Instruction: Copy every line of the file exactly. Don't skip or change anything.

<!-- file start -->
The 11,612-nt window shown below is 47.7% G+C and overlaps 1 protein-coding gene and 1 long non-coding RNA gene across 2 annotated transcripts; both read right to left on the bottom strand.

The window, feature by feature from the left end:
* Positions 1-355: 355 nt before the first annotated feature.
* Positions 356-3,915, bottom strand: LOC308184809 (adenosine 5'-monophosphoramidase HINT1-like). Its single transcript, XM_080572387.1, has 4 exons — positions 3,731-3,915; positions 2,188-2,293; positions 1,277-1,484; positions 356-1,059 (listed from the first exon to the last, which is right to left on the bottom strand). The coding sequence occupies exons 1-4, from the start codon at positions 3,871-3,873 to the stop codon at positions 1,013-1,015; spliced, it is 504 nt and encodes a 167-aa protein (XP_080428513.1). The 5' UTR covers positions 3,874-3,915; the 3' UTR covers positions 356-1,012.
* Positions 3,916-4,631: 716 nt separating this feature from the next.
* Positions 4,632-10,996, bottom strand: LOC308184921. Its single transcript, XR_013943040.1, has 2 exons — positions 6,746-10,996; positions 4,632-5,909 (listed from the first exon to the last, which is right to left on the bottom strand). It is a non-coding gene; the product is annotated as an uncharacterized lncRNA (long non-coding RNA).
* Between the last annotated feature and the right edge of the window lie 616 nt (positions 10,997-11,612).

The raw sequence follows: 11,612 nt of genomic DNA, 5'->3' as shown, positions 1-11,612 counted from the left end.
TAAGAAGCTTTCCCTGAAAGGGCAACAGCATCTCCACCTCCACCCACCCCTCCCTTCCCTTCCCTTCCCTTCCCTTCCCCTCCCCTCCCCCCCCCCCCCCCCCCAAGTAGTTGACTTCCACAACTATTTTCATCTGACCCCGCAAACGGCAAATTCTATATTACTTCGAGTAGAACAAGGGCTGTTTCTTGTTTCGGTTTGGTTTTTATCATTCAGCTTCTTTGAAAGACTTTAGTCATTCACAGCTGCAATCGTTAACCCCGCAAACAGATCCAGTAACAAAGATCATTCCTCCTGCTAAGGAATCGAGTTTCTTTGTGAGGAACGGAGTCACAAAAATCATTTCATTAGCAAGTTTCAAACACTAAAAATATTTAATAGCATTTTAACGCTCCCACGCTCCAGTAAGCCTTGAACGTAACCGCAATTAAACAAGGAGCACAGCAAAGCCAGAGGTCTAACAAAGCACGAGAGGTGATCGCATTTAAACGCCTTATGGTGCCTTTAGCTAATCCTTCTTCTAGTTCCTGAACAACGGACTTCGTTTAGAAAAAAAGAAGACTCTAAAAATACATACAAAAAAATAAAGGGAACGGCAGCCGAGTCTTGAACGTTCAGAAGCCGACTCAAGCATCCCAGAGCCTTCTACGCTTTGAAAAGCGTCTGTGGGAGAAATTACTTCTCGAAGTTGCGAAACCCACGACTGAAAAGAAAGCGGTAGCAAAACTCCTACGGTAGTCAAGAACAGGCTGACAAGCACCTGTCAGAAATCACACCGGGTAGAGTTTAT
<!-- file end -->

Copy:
The 11,612-nt window shown below is 47.7% G+C and overlaps 1 protein-coding gene and 1 long non-coding RNA gene across 2 annotated transcripts; both read right to left on the bottom strand.

The window, feature by feature from the left end:
* Positions 1-355: 355 nt before the first annotated feature.
* Positions 356-3,915, bottom strand: LOC308184809 (adenosine 5'-monophosphoramidase HINT1-like). Its single transcript, XM_080572387.1, has 4 exons — positions 3,731-3,915; positions 2,188-2,293; positions 1,277-1,484; positions 356-1,059 (listed from the first exon to the last, which is right to left on the bottom strand). The coding sequence occupies exons 1-4, from the start codon at positions 3,871-3,873 to the stop codon at positions 1,013-1,015; spliced, it is 504 nt and encodes a 167-aa protein (XP_080428513.1). The 5' UTR covers positions 3,874-3,915; the 3' UTR covers positions 356-1,012.
* Positions 3,916-4,631: 716 nt separating this feature from the next.
* Positions 4,632-10,996, bottom strand: LOC308184921. Its single transcript, XR_013943040.1, has 2 exons — positions 6,746-10,996; positions 4,632-5,909 (listed from the first exon to the last, which is right to left on the bottom strand). It is a non-coding gene; the product is annotated as an uncharacterized lncRNA (long non-coding RNA).
* Between the last annotated feature and the right edge of the window lie 616 nt (positions 10,997-11,612).

The raw sequence follows: 11,612 nt of genomic DNA, 5'->3' as shown, positions 1-11,612 counted from the left end.
TAAGAAGCTTTCCCTGAAAGGGCAACAGCATCTCCACCTCCACCCACCCCTCCCTTCCCTTCCCTTCCCTTCCCTTCCCCTCCCCTCCCCCCCCCCCCCCCCCCAAGTAGTTGACTTCCACAACTATTTTCATCTGACCCCGCAAACGGCAAATTCTATATTACTTCGAGTAGAACAAGGGCTGTTTCTTGTTTCGGTTTGGTTTTTATCATTCAGCTTCTTTGAAAGACTTTAGTCATTCACAGCTGCAATCGTTAACCCCGCAAACAGATCCAGTAACAAAGATCATTCCTCCTGCTAAGGAATCGAGTTTCTTTGTGAGGAACGGAGTCACAAAAATCATTTCATTAGCAAGTTTCAAACACTAAAAATATTTAATAGCATTTTAACGCTCCCACGCTCCAGTAAGCCTTGAACGTAACCGCAATTAAACAAGGAGCACAGCAAAGCCAGAGGTCTAACAAAGCACGAGAGGTGATCGCATTTAAACGCCTTATGGTGCCTTTAGCTAATCCTTCTTCTAGTTCCTGAACAACGGACTTCGTTTAGAAAAAAAGAAGACTCTAAAAATACATACAAAAAAATAAAGGGAACGGCAGCCGAGTCTTGAACGTTCAGAAGCCGACTCAAGCATCCCAGAGCCTTCTACGCTTTGAAAAGCGTCTGTGGGAGAAATTACTTCTCGAAGTTGCGAAACCCACGACTGAAAAGAAAGCGGTAGCAAAACTCCTACGGTAGTCAAGAACAGGCTGACAAGCACCTGTCAGAAATCACACCGGGTAGAGTTTAT